It was time for some research and Damon quickly found Debra Jane Seltzer’s website, that shed some light on the rare breed of giants. He learned about Wagon Ho, and that someone in North Carolina had modified the giants and had made standing versions. He also read about one that had been at a restaurant in the Outer Banks, and realized he had just found that long-lost giant! He also contacted us here at American Giants about his find. We congratulated him on his discovery, and provided some more background information about these standing versions and pictures. Now that he knew what was under that house, he wanted the giant all the more!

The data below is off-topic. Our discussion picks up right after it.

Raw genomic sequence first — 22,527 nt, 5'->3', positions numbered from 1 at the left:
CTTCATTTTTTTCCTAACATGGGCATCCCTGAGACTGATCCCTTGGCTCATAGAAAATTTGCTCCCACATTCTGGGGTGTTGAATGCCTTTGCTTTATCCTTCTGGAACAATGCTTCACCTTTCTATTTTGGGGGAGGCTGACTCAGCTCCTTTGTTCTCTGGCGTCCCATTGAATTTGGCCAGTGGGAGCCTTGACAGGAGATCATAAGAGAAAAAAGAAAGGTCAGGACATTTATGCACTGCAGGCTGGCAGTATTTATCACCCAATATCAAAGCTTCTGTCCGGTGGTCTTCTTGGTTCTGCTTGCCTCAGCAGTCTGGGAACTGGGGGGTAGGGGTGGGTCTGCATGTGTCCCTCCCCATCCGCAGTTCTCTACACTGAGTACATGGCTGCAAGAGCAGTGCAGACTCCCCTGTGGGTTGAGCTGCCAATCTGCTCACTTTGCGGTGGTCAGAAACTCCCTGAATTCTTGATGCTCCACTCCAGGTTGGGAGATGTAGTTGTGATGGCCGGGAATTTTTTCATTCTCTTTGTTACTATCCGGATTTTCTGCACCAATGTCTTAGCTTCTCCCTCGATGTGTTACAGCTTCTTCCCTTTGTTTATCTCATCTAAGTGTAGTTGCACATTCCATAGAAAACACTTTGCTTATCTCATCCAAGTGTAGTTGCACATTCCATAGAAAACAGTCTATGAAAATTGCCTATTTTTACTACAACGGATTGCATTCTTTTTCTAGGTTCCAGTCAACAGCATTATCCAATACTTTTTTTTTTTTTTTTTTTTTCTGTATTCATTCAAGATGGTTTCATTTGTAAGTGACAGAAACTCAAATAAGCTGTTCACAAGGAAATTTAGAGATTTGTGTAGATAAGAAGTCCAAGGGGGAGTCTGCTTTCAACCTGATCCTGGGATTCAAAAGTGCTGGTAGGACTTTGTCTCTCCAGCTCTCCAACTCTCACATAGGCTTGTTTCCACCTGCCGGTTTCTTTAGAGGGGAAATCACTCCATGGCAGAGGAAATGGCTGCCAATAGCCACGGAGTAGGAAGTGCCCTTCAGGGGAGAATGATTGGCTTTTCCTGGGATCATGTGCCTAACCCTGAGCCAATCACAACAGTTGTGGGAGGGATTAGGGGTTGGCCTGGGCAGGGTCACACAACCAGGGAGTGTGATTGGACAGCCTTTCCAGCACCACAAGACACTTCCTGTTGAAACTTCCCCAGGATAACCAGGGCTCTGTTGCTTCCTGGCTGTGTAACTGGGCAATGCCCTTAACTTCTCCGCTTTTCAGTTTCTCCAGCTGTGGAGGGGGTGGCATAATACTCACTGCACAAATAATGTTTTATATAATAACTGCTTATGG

Damon was a bit nervous about knocking on the door of the place, and so his friend Matt volunteered to do it. That resulted in the land lords phone number, and after a phone call it was discovered that he was willing to sell the pirate! The landlord mentioned he purchased the giant from Forbes Carpet Golf, and said that he also had a sword for him. A few days later Damon returned with a 16 foot flatbed trailer and 6 men to help lift the giant. They loaded him up, and drove him a few blocks to his new home. He had been repainted since the picture from 1985 and needed a bath after being stored for so many years. Damon and his boys were thrilled about owning their very own giant, especially one with so much local history. The boys named him Patchy because he needed so many patches and body work as well as a paint job.